Hazard, H. W. (ed.) / Volume III: The fourteenth and fifteenth centuries
II: Byzantium and the Crusades, 1261-1354, pp. [unnumbered]-68 PDF (9.6 MB)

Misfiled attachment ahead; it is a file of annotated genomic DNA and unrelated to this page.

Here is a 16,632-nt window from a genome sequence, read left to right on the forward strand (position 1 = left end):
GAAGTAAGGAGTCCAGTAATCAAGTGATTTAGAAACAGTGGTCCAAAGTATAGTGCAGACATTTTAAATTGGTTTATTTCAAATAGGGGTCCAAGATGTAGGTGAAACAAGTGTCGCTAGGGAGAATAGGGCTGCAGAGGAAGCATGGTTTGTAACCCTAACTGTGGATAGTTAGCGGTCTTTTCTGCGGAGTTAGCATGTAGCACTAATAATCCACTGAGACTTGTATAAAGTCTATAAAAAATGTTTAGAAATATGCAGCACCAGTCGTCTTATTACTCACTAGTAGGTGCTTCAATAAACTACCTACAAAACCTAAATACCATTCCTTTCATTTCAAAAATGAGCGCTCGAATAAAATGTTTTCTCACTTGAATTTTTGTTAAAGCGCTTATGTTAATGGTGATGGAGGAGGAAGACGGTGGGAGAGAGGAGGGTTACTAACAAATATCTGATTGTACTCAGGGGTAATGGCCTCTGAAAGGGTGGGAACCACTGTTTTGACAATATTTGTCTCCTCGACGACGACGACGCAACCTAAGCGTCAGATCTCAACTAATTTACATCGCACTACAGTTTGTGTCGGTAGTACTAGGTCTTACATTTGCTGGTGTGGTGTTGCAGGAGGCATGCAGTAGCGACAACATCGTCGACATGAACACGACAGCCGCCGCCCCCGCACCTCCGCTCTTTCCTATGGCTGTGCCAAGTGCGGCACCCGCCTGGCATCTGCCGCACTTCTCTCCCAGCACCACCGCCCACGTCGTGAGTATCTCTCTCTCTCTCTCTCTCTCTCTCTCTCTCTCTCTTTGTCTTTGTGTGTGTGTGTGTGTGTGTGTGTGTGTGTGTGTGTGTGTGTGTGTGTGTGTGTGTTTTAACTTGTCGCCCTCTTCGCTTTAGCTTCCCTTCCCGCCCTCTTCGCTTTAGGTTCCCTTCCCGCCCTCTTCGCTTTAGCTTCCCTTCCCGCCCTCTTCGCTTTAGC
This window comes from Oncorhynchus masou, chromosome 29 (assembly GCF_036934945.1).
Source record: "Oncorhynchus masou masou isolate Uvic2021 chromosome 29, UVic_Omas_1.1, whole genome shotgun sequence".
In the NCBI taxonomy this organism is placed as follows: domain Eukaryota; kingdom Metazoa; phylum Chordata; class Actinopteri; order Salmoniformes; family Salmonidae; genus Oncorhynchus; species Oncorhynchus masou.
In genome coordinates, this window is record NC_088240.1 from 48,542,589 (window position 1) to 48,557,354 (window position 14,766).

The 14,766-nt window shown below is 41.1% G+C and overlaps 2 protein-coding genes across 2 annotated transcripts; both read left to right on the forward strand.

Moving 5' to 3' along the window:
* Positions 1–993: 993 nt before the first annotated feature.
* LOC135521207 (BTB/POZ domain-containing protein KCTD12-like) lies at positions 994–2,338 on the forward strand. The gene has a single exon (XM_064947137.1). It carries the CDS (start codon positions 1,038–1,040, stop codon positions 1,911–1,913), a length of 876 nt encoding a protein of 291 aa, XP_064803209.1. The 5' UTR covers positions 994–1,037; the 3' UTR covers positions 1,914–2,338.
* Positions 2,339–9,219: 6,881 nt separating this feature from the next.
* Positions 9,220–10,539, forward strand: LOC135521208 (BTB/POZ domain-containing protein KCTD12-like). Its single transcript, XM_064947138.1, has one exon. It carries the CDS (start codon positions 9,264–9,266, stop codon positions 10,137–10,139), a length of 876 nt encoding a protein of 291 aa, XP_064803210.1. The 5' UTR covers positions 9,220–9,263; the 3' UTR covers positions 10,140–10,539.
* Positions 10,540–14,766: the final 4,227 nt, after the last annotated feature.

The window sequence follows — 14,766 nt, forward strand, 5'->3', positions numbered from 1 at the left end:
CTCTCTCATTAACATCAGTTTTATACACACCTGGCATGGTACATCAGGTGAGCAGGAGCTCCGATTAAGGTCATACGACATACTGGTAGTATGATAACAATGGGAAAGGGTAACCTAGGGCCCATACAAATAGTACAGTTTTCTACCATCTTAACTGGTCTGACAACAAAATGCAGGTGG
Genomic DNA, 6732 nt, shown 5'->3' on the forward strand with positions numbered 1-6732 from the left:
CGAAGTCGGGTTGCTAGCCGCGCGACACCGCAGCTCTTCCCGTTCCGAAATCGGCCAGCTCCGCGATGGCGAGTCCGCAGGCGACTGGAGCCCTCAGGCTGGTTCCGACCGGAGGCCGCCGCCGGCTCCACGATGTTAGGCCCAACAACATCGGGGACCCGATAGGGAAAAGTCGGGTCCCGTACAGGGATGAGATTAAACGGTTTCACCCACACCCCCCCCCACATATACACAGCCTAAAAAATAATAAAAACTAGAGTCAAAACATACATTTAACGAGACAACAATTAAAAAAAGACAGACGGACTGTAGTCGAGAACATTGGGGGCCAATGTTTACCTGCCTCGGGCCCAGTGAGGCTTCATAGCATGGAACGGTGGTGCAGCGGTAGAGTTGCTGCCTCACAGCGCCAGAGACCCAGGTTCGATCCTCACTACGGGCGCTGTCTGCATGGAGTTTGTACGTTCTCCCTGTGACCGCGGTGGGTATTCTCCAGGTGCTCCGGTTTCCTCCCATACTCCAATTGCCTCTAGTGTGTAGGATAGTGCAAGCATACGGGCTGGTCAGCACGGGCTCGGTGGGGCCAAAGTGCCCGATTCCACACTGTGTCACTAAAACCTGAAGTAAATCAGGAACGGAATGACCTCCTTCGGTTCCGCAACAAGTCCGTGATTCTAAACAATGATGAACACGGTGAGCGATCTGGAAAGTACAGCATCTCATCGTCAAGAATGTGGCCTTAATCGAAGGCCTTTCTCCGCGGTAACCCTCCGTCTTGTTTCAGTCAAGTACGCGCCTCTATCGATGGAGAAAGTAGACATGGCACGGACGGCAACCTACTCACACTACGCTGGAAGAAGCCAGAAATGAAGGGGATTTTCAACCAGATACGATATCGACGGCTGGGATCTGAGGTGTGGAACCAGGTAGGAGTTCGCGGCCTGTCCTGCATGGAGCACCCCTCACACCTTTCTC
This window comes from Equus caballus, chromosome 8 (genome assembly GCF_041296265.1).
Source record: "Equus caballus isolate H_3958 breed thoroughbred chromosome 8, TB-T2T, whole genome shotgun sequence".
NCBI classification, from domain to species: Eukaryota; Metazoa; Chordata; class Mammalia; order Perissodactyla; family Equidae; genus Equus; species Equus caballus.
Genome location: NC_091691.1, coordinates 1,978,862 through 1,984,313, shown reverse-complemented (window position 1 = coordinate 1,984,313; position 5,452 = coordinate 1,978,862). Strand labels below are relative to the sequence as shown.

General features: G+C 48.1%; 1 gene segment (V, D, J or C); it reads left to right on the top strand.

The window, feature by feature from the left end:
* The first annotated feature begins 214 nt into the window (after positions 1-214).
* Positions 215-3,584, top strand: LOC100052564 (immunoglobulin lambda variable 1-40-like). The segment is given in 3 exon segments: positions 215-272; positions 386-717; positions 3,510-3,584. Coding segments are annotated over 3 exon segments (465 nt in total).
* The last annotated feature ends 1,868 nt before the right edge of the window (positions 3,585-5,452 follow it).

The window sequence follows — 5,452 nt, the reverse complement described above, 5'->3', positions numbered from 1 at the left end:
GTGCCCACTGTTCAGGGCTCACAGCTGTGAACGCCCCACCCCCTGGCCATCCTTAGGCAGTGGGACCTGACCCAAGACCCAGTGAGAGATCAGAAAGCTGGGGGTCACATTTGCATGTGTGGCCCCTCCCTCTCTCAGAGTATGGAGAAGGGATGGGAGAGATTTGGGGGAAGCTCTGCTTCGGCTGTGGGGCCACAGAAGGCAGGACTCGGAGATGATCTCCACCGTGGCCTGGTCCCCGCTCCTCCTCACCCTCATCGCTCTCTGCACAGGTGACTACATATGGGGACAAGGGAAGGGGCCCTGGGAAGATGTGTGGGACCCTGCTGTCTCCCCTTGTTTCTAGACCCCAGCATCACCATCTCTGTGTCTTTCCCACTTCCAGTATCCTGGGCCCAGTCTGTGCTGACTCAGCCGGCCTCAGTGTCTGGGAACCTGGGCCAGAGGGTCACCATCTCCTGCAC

68 A HISTORY OF THE CRUSADES larly to the port of Kaffa. Aragon, Venice, Genoa, and indirectly Orkhan were all involved, the only result being the further humiliation of Byzantium and a Byzantine promise to cede to Venice the island of Tenedos. All this was rendered even more complicated by the renewal of the civil war between John VI Cantacuzenus and the legitimate emperor, his son-in-law John V Palaeologus. Sentiment in Constantinople began to favor the legitimate dynasty, especially after the advance of the Ottoman Turks across the Dardanelles and their seizure of Gallipoli. The population of Constantinople was seized by panic and the position of the usurper Cantacuzenus became untenable. The prominent scholar-statesman of the period Demetrius Cydones testifies that lamentations resounded throughout Constantinople as the citizens wailed, "Are not all of us within the walls caught as if in the net of the barbarians?" 137 John V, meanwhile, to secure Genoese support, had promised them the Greek island of Lesbos, and in November 1354, with Genoese help, the partisans of John V were able to force their way into Constantinople. Compelled to abdicate, John Cantacuzenus entered a monastery and thenceforth took no further part in politics, spending his last years writing his famous history and theological tracts defending hesychasm. The Byzantine empire seemed on the verge of complete collapse. 137. PG, CLIV, col. 1013.
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